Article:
Role-playing games normally have a lot of deep mechanics, and of course that’s no different here. To use your arts and special abilities they have a device called the ARCUS. This device has slots in which you can place orbs called Quarts, thereby enhancing your status or adding arts. By using these Quarts effectively you can really compliment certain character’s strengths, so it’s something to look into right away when starting the game.
No RPG would be without weapons, armor, and accessories to upgrade – and, once again, Trails takes a pretty normal route with the idea. You can either buy new weapons and armor, or you can upgrade your weapon using U-Material. One major flaw I noticed in the game was whenever you’d go to a new town and you’d have different classmates with you; your partners accessories and quarts would be unequipped. Considering how often you travel to new cities with new classmates having to constantly re-equip a lot of the gear can get annoying. I see why they might do it though, as you may have really good quarts you want to keep with you – but they should have added a “lock” option to negate this, or some other sort of work-around.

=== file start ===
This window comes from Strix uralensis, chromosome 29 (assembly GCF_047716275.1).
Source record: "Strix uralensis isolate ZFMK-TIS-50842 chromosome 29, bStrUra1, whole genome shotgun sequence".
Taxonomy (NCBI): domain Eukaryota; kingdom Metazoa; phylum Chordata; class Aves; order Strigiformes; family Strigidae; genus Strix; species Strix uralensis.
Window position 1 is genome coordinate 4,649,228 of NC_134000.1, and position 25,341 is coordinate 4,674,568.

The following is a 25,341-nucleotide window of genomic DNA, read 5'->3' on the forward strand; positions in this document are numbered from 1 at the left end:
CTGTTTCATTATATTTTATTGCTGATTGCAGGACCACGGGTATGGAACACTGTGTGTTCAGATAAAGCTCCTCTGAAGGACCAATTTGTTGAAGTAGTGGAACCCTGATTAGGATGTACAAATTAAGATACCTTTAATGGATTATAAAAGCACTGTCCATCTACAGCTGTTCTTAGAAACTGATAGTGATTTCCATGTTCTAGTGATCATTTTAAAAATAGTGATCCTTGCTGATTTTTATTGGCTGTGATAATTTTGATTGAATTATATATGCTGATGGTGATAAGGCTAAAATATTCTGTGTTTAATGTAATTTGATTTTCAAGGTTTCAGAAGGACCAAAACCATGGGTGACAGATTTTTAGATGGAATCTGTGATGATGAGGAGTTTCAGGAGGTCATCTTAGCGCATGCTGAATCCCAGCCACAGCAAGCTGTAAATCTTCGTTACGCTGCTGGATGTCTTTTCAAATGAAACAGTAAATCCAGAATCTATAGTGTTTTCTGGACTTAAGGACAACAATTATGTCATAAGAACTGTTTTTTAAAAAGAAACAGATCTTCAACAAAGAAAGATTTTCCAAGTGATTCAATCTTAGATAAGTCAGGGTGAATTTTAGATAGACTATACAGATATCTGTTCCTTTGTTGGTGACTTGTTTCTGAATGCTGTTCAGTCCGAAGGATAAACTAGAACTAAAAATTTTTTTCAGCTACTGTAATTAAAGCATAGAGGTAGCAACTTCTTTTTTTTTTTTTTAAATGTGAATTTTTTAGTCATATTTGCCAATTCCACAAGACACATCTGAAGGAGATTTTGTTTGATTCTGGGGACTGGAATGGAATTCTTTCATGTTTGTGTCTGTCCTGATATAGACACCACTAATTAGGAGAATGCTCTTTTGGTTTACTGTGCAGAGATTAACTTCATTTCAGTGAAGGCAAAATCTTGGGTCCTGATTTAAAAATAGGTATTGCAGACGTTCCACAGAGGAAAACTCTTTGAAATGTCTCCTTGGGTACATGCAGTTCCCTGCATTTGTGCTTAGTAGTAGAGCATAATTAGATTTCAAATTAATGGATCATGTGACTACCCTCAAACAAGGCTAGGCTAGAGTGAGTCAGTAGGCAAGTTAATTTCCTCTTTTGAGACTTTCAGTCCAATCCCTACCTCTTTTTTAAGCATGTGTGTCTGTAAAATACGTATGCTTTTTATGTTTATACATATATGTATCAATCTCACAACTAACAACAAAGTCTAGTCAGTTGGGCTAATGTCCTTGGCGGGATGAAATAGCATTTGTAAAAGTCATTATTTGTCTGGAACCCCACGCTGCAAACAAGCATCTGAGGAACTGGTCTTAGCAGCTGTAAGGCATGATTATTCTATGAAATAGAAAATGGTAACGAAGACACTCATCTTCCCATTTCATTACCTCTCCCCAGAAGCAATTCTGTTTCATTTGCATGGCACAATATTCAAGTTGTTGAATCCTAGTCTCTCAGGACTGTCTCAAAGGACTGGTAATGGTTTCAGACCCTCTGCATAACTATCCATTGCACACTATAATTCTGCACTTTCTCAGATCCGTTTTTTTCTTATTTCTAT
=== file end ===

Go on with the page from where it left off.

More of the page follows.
Graphics have never been an overly important aspect to me when it comes to video games, so I didn’t really have an issue with Trails of Cold Steel’s slightly dated look. Being that it’s a port of a title that was released in Japan over two years ago you can hardly expect the graphics to be stunning, however the game has some frame rate issues and long loading times that could have probably been cleaned up a bit – and weren’t. While it’s true that the Vita can do better than what’s offered here, you can’t expect a complete overhaul when porting a title like this – so what we’re seeing is acceptable, if not polished.